The recent increase in “unbanked,” or purely cash households that are completely off of the reporting grid, suggests that the $2 trillion may be low.
What makes up this underground economy? The study shows that it’s around 13% of Gross Domestic Product (GDP), but very little of that is inherently illegal activity. At least 92% of it, by the study, is unreported income from otherwise legal sources. It’s money that is earned by ordinary work but simply not reported as income.
This unreported income means that as much as $500 billion per year in tax revenue is lost by a lack of compliance. The report by Feige credits this large amount to a number of things.
“Federal income tax evasion is an increasing function of the average effective federal income tax rate, the percentage unemployment rate of the civilian labor force, per capita real GDP, and the public’s dissatisfaction with government,” the report concludes.
“It’s typical that during recessions people work on the side while collecting unemployment,” said Bernard Baumohl, an economist at the Economic Outlook Group. “But the severity of the recession and the profound weakness of this recovery may mean that a lot more people have entered the underground economy, and have had to stay there longer.”
More (cash) money, more problems
While the underground economy is primarily the poor simply finding a way to get by, there are macro-economic implications for this large and growing way of doing business.
The underground economy is fueled by the $770 billion in cash turning over through the $2,000 billion estimated overall size. The purely cash economy turns over nearly three times a year on average by a simple ratio. Economists call this turnover the “velocity” of money. If all the cash in the economy isn’t part of the underground economy, that figure is even higher than 3. Anyone paid bi-weekly and lives paycheck to paycheck will have a personal velocity around 26 every year.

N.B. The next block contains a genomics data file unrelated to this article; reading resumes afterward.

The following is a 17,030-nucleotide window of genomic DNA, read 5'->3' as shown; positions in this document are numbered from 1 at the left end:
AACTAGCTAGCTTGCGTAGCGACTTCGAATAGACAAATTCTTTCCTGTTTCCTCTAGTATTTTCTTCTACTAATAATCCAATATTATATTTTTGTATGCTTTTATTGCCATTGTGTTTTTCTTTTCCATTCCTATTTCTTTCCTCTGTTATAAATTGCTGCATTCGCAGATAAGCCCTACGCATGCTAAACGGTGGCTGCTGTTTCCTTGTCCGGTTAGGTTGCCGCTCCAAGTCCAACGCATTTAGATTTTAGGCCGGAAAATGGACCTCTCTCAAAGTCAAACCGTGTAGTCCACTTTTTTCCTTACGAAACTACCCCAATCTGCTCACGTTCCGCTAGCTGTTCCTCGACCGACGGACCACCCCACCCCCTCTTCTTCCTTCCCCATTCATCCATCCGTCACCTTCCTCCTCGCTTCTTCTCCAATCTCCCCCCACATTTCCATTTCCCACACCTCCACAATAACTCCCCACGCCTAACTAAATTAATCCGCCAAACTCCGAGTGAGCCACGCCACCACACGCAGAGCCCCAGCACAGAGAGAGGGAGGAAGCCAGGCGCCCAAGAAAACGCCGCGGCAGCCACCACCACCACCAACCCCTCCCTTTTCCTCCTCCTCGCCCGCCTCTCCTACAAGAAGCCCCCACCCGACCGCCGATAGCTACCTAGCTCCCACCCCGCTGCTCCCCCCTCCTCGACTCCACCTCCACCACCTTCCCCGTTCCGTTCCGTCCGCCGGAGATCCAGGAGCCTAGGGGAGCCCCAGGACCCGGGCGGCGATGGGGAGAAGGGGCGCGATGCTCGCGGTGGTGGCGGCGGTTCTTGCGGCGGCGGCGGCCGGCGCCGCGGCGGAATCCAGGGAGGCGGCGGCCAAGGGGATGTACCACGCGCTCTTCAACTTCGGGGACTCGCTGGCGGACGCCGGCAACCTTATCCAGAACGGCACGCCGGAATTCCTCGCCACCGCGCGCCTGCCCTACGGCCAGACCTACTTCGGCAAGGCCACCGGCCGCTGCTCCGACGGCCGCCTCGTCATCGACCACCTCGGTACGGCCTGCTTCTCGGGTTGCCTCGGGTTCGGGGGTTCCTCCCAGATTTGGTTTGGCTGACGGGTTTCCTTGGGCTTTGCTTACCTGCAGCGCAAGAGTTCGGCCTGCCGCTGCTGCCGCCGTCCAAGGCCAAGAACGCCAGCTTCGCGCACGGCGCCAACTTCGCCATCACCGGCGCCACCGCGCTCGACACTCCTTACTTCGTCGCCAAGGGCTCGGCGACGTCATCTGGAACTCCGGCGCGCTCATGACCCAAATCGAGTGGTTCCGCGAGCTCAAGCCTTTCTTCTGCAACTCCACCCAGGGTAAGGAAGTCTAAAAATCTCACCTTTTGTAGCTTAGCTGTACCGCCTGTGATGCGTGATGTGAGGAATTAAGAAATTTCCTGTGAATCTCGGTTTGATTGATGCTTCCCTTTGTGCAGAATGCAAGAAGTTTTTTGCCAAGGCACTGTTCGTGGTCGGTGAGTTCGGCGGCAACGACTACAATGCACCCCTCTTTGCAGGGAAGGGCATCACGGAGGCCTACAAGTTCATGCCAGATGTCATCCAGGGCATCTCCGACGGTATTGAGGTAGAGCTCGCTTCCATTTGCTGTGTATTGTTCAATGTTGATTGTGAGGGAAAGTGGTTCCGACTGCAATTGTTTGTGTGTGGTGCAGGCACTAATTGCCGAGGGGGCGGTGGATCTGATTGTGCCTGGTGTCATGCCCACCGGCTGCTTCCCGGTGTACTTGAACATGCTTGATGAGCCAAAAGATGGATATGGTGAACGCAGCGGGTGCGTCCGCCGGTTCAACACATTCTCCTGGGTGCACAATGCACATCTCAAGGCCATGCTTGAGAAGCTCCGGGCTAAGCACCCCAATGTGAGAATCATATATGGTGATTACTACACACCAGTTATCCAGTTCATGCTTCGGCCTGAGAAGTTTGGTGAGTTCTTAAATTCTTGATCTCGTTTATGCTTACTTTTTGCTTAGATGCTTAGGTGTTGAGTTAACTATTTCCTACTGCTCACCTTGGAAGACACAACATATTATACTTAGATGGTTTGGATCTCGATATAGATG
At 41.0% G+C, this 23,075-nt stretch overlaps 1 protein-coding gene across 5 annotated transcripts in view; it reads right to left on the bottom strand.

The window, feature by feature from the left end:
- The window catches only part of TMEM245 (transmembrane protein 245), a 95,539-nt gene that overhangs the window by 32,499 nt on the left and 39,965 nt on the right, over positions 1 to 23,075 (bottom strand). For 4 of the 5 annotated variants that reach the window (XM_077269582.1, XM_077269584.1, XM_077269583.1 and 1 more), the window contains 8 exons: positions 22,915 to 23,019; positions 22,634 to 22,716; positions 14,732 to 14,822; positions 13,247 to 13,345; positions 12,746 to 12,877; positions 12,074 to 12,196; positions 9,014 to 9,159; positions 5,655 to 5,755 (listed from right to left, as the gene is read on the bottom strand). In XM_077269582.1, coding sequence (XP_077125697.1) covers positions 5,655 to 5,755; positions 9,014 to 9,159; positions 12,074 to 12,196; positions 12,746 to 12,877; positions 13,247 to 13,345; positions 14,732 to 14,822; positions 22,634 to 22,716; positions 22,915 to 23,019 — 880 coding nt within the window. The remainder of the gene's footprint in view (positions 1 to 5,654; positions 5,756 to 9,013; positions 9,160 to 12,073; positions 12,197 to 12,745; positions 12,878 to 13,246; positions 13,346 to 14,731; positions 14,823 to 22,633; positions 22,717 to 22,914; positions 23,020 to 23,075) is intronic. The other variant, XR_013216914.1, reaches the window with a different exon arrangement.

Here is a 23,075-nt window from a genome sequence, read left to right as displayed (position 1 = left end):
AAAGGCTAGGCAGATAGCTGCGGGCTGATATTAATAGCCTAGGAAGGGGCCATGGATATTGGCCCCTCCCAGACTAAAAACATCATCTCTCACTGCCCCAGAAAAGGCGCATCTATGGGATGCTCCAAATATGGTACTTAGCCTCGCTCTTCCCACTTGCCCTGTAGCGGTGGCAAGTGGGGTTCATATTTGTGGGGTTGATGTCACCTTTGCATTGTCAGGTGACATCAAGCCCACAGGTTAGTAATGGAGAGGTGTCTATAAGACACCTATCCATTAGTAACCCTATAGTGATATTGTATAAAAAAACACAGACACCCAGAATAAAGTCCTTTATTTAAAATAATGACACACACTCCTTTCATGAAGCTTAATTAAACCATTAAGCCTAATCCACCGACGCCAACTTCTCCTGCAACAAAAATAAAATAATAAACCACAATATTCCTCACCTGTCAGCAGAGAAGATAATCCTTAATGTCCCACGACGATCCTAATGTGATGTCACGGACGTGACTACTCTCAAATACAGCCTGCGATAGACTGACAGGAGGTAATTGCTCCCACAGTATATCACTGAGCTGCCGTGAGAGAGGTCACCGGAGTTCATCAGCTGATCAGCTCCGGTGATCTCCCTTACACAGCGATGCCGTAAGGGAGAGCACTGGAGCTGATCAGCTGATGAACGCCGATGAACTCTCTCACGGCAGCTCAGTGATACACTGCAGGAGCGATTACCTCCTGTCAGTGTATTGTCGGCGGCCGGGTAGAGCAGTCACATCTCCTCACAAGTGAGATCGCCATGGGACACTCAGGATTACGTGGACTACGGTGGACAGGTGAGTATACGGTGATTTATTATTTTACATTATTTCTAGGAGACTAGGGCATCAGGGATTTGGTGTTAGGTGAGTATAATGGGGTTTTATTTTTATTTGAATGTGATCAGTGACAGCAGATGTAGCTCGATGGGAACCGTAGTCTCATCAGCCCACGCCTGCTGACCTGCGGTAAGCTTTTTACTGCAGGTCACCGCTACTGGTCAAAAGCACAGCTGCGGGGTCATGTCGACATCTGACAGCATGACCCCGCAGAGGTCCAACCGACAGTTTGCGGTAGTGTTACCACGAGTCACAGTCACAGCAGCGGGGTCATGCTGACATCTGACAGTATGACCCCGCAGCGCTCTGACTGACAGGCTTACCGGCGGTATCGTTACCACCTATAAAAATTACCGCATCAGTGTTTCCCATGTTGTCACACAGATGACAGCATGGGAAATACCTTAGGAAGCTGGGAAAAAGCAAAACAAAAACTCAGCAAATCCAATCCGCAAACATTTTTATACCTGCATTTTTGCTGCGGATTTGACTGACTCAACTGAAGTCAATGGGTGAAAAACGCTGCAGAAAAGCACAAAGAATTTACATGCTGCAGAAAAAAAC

One of the features of the current economy has been the rate at which money turns over. Overall, it’s about 1.4 times per year, down from over 2.0 during the boom times of the 1990s. But we can estimate that the velocity in the underground economy is at least double that in the economy as a whole.
That means that the velocity of money is strong function of how much you have, just as it shapes your opinion of what money is. And that is why inequity ultimately hinders growth – because the more money the poor have, the faster the economy as a whole turns over.
Sustainable growth comes, at least in part, from a decent turnover of cash in the economy. That happens easily and more often amongst the poor. Furthermore, how the poor are doing has a lot to do with economic growth because of their much higher contribution to velocity. Income equality is important to a growing economy beyond issues of fairness.
The underground economy of unreported income is thriving as people struggle to get by. It is important not just for its sheer size or the tax revenue that is missed as more people rely on cash to get by. Its growth shows how money, in the hands of those with the least of it, is critical to a dynamic and growing economy.
It also shows that no matter how hard times are, people will find a way to survive.